In a world defined by the disasters that happened a century before, the past is always present. But this investigation may reveal the cracks in Enid’s world and make her question what she really stands for.
Survival, mystery, and dystopian (or is it?) fiction all in one. One of the main reasons I loved Bannerless is because the Post-Apocalyptic world Carrie Vaughn has established isn't like anything I've read before. Unlike The Last, The Trees, or The Book of M, the world-altering crisis in Bannerless happened almost an entire generation before our protagonist was born. Society has, to a certain extent, been rebuilt. Citizens along the Coast Road aren't scrambling for food or shelter. They don't find themselves in danger of violence or privation. Civilization has returned. The problem with civilizations, of course, is that they're built by humans. And humans make mistakes.
Bannerless has excellent world building, is a compelling mystery, and raises questions about what it really means to live as part of a community.
8. The Wolves of Winter by Tyrell Johnson
Forget the old days. Forget summer. Forget warmth. Forget anything that doesn’t help you survive.
Lynn McBride has learned much since society collapsed in the face of nuclear war and the relentless spread of disease. As memories of her old life haunt her, she has been forced to forge ahead in the snow-covered Canadian Yukon, learning how to hunt and trap to survive.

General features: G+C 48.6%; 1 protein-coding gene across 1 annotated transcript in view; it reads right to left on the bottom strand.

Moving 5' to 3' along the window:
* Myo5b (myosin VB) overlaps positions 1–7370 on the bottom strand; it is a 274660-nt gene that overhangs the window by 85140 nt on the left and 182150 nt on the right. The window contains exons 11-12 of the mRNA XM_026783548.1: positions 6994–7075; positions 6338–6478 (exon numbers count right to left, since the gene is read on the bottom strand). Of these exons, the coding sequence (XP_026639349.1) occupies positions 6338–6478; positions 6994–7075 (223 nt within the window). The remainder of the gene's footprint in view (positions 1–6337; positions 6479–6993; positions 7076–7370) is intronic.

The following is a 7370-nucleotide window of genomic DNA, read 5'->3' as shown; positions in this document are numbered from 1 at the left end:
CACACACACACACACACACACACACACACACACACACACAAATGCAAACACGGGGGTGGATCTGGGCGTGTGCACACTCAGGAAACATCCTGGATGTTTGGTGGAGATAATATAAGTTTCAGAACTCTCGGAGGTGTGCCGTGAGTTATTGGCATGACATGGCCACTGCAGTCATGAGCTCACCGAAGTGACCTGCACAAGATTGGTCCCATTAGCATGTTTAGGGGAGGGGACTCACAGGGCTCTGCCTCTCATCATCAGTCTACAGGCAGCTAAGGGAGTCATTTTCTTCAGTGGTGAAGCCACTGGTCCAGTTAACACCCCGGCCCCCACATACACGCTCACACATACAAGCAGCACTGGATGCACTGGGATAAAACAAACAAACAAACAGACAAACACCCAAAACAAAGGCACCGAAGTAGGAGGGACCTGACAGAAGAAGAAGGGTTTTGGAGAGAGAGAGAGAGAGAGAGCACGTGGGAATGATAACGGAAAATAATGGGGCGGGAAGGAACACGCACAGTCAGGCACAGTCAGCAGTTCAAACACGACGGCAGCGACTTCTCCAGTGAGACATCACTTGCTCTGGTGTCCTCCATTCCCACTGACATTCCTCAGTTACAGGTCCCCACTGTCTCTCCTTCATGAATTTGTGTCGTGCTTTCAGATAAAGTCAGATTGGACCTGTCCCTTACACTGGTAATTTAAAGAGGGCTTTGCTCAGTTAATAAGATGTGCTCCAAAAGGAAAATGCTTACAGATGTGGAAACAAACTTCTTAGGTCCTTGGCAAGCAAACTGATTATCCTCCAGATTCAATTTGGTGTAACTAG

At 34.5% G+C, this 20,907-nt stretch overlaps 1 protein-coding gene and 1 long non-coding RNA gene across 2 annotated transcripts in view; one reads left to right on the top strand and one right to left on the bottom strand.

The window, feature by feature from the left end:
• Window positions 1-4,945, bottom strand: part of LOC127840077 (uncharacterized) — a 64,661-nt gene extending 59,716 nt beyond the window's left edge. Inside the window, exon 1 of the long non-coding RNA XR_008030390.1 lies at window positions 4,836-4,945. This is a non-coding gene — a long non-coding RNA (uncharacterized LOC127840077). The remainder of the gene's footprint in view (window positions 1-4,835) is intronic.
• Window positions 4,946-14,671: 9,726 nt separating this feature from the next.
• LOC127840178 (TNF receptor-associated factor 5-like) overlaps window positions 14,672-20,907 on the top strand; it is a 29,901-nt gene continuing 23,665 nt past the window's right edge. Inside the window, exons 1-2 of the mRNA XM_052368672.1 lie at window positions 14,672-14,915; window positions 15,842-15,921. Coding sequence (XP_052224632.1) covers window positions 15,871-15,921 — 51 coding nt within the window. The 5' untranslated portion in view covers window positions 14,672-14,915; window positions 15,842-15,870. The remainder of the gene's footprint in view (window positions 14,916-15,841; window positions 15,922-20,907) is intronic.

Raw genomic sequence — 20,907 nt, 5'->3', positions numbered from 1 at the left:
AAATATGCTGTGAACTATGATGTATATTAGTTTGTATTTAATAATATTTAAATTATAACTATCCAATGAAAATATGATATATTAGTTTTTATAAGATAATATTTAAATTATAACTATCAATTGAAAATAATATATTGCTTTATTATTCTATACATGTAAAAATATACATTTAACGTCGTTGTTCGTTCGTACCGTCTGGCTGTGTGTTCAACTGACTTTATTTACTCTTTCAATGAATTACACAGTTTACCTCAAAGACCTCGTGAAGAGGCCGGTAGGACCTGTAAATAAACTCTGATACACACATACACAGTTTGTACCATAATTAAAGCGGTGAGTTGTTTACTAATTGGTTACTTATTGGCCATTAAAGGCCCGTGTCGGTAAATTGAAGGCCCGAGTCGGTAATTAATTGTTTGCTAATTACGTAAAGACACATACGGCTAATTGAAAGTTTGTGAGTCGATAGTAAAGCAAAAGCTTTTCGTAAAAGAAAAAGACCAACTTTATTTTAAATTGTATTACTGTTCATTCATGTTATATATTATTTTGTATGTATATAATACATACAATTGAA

But her fragile existence is about to be shattered. Shadows of the world before have found her tiny community—most prominently in the enigmatic figure of Jax, who sets in motion a chain of events that will force Lynn to fulfill a destiny she never imagined.
Anybody ready for a little bit of romance? Great. Now the romance is in the middle of the wilderness in the middle of the Canadian Yukon in the middle of nuclear winter. So. It is a VERY little bit of romance. Please don't expect things to get too steamy.
Although classified as adult, The Wolves of Winter is a great novel for fans of YA dystopian series like The Hunger Games or The Maze Runner. The protagonist, Lynn, is a no-nonsense, crossbow wielding survival machine whose only goal is to protecting her family from the threat of starvation and disease. That goal that is inevitably complicated by the arrival of a mysterious stranger from the outside world. It's a classic dystopian set up, but Tyrell Johnson keeps it novel with great world building and a fascinating biological threat. I highly recommend The Wolves of Winter for anyone looking for adventure or adrenaline fueled escapism.